Alisha Bansal Isn't Afraid To Say No

Alisha Bansal Isn't Afraid To Say No

“I danced and did ballet growing up, but I went to a very supportive studio. It was a good environment. Body was never an issue — I never thought about it. I had friends who went to different studios who might have had an eating disorder or were really insecure about their bodies. For me, because I wasn’t in an environment that put any of that pressure on us, I didn’t experience any of it. When I got to college I stopped dancing, and my body changed a little bit. I slowly started getting into modeling, and I definitely felt pressure from the fashion industry [to look a certain way]. But I just carved out a space that was me. I don’t have an agent, so I’m not pressured to lose weight or ‘tone up.’ The clients I work with are fine with my body how it is, which is nice.

Alisha Bansal BodyTalk

When I was younger, my mom didn’t want me to show a lot of skin. I think that came from her background growing up in India. I never wore short shorts until I was in high school, and I remember being frustrated with that because I wanted to wear what other people wore. In the end I’m actually really grateful to her, because it informed how I dressed later. I’m comfortable not showing skin. I’m very comfortable with my body and I’m totally for any woman or any person showing as much or as little skin as they want. For me, I don’t like to show a lot of skin on camera. I think lately, people feel pressure to show skin [on Instagram] just because everyone else is doing it. It’s like the only way to be body positive in 2019 is to show your whole body. Why is that the case? Why can’t you be confident in your body just being regularly clothed for the weather? You can take off your clothes, but sometimes maybe you’re cold. [Laughs] They’re there for a reason. At the same time, if you’re going out and you want to wear a low-cut top, that’s fine too — it’s not just one or the other. You can be cool and sexy and a great model either way.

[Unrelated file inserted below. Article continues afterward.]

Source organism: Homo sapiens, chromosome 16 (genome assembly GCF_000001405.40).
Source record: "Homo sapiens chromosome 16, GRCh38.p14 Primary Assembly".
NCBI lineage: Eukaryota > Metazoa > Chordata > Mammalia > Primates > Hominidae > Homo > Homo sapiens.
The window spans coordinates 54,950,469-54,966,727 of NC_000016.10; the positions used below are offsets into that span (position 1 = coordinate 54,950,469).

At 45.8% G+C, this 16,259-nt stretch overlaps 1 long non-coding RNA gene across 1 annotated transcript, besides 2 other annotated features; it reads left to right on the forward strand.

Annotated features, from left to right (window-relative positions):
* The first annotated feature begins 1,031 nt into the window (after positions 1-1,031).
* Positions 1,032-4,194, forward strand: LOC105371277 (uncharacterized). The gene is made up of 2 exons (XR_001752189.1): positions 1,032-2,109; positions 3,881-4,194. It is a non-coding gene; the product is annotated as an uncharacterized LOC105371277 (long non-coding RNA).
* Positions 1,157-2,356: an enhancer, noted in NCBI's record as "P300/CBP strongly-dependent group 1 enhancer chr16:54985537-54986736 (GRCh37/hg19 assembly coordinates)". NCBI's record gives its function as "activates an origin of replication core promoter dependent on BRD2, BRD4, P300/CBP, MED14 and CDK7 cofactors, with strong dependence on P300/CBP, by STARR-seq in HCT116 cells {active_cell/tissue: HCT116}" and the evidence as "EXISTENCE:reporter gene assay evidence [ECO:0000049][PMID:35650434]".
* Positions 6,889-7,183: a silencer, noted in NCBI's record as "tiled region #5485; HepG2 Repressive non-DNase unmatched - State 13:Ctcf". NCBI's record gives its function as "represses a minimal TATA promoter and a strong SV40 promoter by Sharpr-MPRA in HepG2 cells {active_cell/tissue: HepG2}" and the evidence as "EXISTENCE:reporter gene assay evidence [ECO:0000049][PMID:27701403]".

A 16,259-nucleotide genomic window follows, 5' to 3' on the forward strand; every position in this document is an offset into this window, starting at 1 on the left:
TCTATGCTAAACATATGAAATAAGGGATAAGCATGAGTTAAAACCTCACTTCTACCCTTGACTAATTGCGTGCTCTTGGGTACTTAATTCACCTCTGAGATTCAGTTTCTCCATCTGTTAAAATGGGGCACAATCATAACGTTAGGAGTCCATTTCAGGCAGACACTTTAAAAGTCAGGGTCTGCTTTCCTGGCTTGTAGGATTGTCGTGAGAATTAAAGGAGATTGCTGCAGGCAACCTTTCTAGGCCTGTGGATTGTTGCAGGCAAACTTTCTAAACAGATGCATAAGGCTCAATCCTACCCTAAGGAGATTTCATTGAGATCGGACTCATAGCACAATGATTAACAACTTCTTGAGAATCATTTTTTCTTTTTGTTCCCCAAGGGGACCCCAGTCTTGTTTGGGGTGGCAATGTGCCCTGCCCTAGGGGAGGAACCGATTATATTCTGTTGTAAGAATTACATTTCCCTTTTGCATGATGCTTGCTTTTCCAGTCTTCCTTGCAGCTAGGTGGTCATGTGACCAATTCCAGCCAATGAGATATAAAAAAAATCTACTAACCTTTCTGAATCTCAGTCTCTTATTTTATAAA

If I want to do a job and they say they want nudity or partial nudity, I’m not afraid to say ‘no, I’m not comfortable with that, I don’t want to do that.’ Even on set the day of, which is kind of a tough spot to be in if you don’t have an agent to advocate for you — it’s all on me. But modeling without an agent has made me grow as a person, and I’m able to stand up for myself in situations like that. If I’m not comfortable, I’m fine to walk away that day. Especially if they’re trying to pressure me into something I don’t want to do. It’s definitely happened before. Most people are really supportive of it, but I can definitely sense some tension on set if I don’t want to do certain things.

Alisha Bansal BodyTalk
Alisha is wearing The Plunge in Black.

I think I’m lucky in a way. People will be like, ‘you’re tall and skinny so there’s no way you could have body issues,’ and I agree that it probably helps if you fit a certain mold. You might be more inclined to be comfortable with your body. At the same time, when certain parts of your body are being talked about [on set], you start to get uncomfortable with them. Post college and post dance, it was about learning what I need to do to keep my body healthy. And learning what to do when things have happened to me injury-wise. Keeping myself safe and healthy for the long run, rather than trying to diet or make my body fit a certain mold.

Alisha Bansal BodyTalk
Alisha wears the Plunge in Black

Because I knew I always wanted to go into a traditional job instead of a creative or modeling job, I knew the images of myself out in the world would affect my job search. It’s kind of sad that the world is still like that — if you post a provocative photo of yourself you might not get a job. But at the same time, from a practical standpoint, I know that. It’s part of the reason I’m very strict about the photos that are taken of me. It’s kind of funny now that I’m interviewing for a lot of startup jobs, when they ask what I do outside of work I’ll say, ‘well I model sometimes.’ I think it’s funny and a little sad that I feel embarrassed about it — that people will judge me or think of me in a certain way. It happens to be something I do, but I’m still very strongly academic, I want to work in a certain field, and it’s weird that I feel like I have to hide it. One time I mentioned that I modeled and an interviewer was like, ‘you do financial modeling for fun? that’s really weird.’ [Laughs] and I was like, ‘oh no, I do like photoshoots, pictures — that kind of modeling.’

I’m not particularly into fashion. It’s really just jeans and a T-shirt. I think when I forget about what I look like in a moment is when I’m most present in my life. I have moments of insecurity. But it’s never earth shattering. It is what it is. You could really hyper-fixate on it, or you could just live your life.”

Photographed in CUUP by Stephanie Lavaggi. Interview by Anna Jube

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